• The Cathedral Group from the Teton Park Road

    Grand Teton

    National Park Wyoming

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  • Bears are active in Grand Teton

    Black and grizzly bears are roaming throughout the park--near roads, trails and in backcountry areas. Hikers and backcountry users are advised to travel in groups of three or more, make noise and carry bear spray. Visitors must stay 100 yards from bears. More »

  • Moose-Wilson Road Closure

    The Moose-Wilson Road between Death Canyon Junction north to the intersection with the Murie Center Road is temporarily closed to motor vehicles, bicycles, skating, skateboards and similar devices. For current road conditions call 307-739-3682. More »

  • Pathway Closure

    The Multi-use Pathway will be closed from the Gros Ventre Bridge to the Snake River Bridge starting on September 15, 2014 due to construction. Construction on this section of pathway is expected to be completed by October 13, 2014.

Search Operations for Missing Skiers Suspended Due to Inclement Weather

Probeline in Garnet Canyon 4.20.11
Rescuers & K9 search teams will resume

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News Release Date: April 21, 2011
Contact: Jackie Skaggs, 307.739.3393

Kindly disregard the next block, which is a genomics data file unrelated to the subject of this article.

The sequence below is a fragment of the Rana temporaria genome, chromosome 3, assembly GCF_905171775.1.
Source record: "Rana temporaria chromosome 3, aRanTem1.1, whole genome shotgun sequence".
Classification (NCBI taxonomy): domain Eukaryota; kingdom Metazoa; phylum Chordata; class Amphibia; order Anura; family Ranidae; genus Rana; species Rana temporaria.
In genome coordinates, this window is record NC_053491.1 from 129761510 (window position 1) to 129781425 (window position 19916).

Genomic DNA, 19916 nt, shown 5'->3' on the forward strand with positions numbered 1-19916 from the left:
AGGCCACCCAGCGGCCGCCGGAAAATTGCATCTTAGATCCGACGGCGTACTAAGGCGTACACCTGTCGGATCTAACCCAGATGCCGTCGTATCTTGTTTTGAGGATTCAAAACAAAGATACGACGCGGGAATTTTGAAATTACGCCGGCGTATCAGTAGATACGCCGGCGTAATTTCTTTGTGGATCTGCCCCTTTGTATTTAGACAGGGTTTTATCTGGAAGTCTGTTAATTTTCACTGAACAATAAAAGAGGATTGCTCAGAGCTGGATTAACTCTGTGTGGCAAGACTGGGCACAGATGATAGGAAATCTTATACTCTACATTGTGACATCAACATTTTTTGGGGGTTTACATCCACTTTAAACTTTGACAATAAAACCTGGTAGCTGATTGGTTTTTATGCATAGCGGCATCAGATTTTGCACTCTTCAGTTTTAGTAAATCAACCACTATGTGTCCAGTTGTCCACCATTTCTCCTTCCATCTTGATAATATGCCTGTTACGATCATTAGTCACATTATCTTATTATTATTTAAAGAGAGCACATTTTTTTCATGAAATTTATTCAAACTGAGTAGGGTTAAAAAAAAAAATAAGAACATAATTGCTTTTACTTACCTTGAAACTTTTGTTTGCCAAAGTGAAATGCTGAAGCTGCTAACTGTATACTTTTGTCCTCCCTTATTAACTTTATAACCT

April 21, 2011


Grand Teton National Park rangers were forced to suspend the search for missing skiers Walker Pannell Kuhl, age 27, of Salt Lake City, Utah, and Gregory Seftick, age 31 of Columbia Falls, Montana today, April 21, due to adverse weather conditions. The Teton Range and Jackson Hole experienced continual winter-like storms with heavy snow and gusty winds throughout the day. These conditions made it impossible to insert rescue teams and K9 search teams into the Teton backcountry.

The decision to "stand down" rescue teams came fairly early in the day as weather conditions worsened. Similar weather is forecasted for Friday, April 22, so rescue teams will be on standby. Saturday's weather holds more promise and will likely allow for rescuers to resume searching the most probable location where Kuhl and Seftick may be found. That location is a large avalanche debris field in the Garnet Canyon Meadows.

Further information about the ongoing search will be made available as weather allows renewed operations.

Did You Know?

Beaver Dick Leigh and his family.

Did you know that Jenny and Leigh Lakes are named for the fur trapper “Beaver” Dick Leigh and his wife Jenny (not pictured)? Beaver Dick and Jenny assisted the Hayden party that explored the region in 1872. This couple impressed the explorers to the extent that they named the lakes in their honor.